Red Bank, Holmdel Challenge Hospitals’ Tax-Exempt Status

first_imgAccording to court filings, the total assessed values of the six locations in Red Bank amounts to $90.8 million.“We put them on notice we object to their status,” Menna said of his town’s actions.The New Jersey Hospital Association, a trade association representing health care facilities, said 35 municipalities around the state that play hosts to not-for-profit hospitals have taken the same steps.Red Bank will look to hire its own tax attorney for this matter, Menna said.Neptune has taken the same measures against Jersey Shore University Medical Center.Jersey Shore, like Bayshore and Riverview, is part of the Hackensack Meridian Health network.In response to a request for comment, Hackensack Meridian said in an email: “Hackensack Meridian values the relationships we have with the towns where our hospitals are located and we expect to maintain those relationships for years to come. We remain in discussions with Red Bank and Holmdel concerning their property tax assessments. In addition, we continue to work with the New Jersey Hospital Association concerning a legislative solution for not-for-profit hospital and host municipalities.”These actions grew out of a case in the Tax Court of New Jersey last year involving Morristown Medical Center, as Judge Vito Bianco ruled in favor of the host municipality, finding the medical center did not meet the requirements as a not-for-profit organization for at least two years. The community is required to provide services, such as police, fire, EMS and public works, to the hospital, as it would to any other property owner, often placing a strain on those services. It is the organization’s obligation to prove its not-for-profit status to justify its property tax exemption, explained Daniel J. O’Hern Jr., the former Red Bank borough attorney who did the initial tax court filings.In the Morristown case, the medical center and municipality reached a settlement with the medical center agreeing to pay $15.5 million over the next decade.There were bills in the state Legislature that would seek to strike some parity between hospitals and host communities, requiring the health care facilities to make community service contributions to the host municipalities. Gov. Chris Christie, however, asked for a commission to be established to study the issue. To form that committee requires its own legislation, which has been introduced but not voted on. Menna pointed out that within the walls of Riverview there are gift and flower shops and Dunkin’ Donuts concessions – hardly not-for-profit endeavors. “I’m sure there are a number of other portals in there that have to be addressed,” contained within the medical center, he said.“They know they take some tolls on the town, they cause pressure on our infrastructure,” Hinds said of Bayshore.But Hinds, like Menna, believes “this can be resolved without conflict.”“We want them to be a good neighbor and they are a good neighbor. We want them to develop into a first class medical center,” Menna said. “But there are inequities that have to be addressed.”Riverview contributes an annual payment in lieu of taxes, or PILOT, amounting to $169,316 for 2016.Bayshore does not provide compensation to Holmdel.“We don’t think this piece-meal approach – 35 lawsuits up and down the state – is the best way to resolve this situation,” said Kerry McKean Kelly, a New Jersey Hospital Association spokeswoman. The association is advocating for legislative approach that would allow for commission, she said.Of the 71 acute care medical facilities in New Jersey 64 are not-for-profit hospitals, according to the hospital association.center_img By John BurtonFollowing in the footsteps set by a Morristown court case last year, both Holmdel and Red Bank are taking steps to challenge their hospitals’ existing tax-exempt status.Red Bank, which is host to Riverview Medical Center, and Holmdel, which is home to Bayshore Community Hospital, have begun action in state tax court in Trenton against the respective facilities calling into question whether the hospitals can legally claim they don’t have to pay property tax – especially in light of the services municipalities continue to provide.“Everyone who’s got a hospital is going through this,” acknowledged Holmdel Mayor Eric Hinds.Hinds was uncertain where things currently stand with the matter. But the Holmdel Committee had retained special legal counsel, Matthew O’Donnell, a Wall Township tax attorney, to handle the situation. The New Jersey Hospital Association lists Holmdel as one of the towns challenging hospitals’ tax status.O’Donnell did not immediately respond to a phone call this week seeking comment.“It’s the only fair thing to do,” but to seek some financial redress, said Red Bank Mayor Pasquale Menna.Red Bank has filed complaints against Riverview over six separate properties the medical center owns in the borough which either in their entirety or portions of are deemed not-for-profit and claim property tax exempt status for them.last_img read more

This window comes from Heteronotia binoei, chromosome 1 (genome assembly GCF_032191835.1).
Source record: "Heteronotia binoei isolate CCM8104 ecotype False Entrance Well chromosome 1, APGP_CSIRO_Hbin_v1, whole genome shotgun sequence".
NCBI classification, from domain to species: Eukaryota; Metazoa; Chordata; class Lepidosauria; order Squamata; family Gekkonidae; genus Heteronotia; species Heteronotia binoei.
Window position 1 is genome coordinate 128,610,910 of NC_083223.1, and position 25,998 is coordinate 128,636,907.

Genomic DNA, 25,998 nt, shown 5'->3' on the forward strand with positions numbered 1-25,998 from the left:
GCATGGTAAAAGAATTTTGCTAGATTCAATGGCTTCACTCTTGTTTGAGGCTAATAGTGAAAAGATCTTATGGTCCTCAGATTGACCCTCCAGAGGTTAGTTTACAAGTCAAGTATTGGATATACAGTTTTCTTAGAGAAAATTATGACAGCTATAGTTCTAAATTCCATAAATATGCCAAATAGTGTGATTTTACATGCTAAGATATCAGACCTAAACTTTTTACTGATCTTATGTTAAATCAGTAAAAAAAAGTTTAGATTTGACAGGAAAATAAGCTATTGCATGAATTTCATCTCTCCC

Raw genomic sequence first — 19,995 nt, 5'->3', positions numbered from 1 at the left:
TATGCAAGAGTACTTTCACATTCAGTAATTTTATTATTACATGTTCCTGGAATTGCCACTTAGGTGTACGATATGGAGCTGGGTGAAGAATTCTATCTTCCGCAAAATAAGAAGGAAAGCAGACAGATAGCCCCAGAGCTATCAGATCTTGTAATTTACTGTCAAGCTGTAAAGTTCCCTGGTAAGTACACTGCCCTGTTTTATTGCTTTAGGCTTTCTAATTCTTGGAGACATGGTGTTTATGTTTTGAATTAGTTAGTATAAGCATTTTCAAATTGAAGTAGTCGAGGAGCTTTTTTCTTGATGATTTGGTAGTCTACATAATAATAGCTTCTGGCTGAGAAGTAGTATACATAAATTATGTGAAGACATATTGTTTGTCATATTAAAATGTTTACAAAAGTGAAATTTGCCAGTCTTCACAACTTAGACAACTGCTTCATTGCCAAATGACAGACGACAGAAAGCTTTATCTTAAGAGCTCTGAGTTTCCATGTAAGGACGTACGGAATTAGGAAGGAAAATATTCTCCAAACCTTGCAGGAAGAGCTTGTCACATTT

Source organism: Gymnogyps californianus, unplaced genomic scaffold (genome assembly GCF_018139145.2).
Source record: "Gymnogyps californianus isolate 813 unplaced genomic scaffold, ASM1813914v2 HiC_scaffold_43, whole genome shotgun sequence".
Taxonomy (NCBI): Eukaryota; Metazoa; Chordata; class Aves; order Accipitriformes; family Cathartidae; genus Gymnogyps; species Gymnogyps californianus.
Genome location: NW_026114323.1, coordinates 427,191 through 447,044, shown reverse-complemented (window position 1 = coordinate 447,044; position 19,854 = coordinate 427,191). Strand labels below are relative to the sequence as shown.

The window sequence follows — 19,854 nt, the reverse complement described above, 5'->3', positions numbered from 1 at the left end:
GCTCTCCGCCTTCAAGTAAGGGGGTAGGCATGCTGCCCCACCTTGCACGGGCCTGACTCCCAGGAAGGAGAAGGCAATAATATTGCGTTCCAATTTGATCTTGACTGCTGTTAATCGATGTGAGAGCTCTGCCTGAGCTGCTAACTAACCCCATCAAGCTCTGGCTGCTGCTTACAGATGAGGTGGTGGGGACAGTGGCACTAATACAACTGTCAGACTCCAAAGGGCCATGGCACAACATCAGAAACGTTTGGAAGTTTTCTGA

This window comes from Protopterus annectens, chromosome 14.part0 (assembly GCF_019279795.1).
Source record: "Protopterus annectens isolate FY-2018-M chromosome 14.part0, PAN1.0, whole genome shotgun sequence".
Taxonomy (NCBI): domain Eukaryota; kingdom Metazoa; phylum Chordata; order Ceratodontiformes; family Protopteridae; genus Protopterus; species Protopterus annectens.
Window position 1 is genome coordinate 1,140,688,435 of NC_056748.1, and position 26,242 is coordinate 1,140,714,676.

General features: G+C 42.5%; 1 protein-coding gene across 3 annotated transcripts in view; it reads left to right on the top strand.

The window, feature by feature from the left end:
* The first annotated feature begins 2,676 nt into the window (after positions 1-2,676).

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LOS ANGELES STAKES QUOTES – MONDAY MAY 25, 2015

first_imgNOTES: The winning owners are Edward Brown, Alan Klein and Phil Lebherz. JOCKEY QUOTES -30- TRAINER QUOTES MIKE SMITH, SAN ONOFRE, SECOND: “Distinctiv Passion was hard to catch today. He has unbelievable speed and it’s hard to catch him coming from behind. My horse finished up real well, though. I wish we were going six and a half today.” EDWIN MALDONADO, DISTINCTIV PASSION, WINNER: “This time he put his ears forward as soon as we left the gate and I didn’t move on him; he relaxed beautifully today.“I knew I had enough to win today. I was just waiting to push the button, waiting on San Onofre. I knew it was going to be a two-horse race.“That trip to Dubai, he was fine. He was fine the whole time but that grass was too long and wet and he couldn’t get a grip off of it. He came back good after the race and during the race he was good.”             JEFF BONDE, DISTINCTIV PASSION, WINNER: Asked if he was surprised he had little pressure up front early: “I know my horse is quicker than anybody I’ve ever had. I’ve never seen anybody that could go with him early. Everybody who ever has, paid the price. I figured they were thinking they’d try to catch him late.“The Dubai race (on turf) was a totally wasted race. If you look at all the American horses over there that ran on the turf, they did miserably. On the main track, they did fine. The grass lies over five inches, and we’re staying at this hotel that looks right down on the track and they’re watering it every night. Even though you’re in a desert, it’s a bog.“I’m sure you’ll see the horse next in the Bing Crosby (at Del Mar).”last_img read more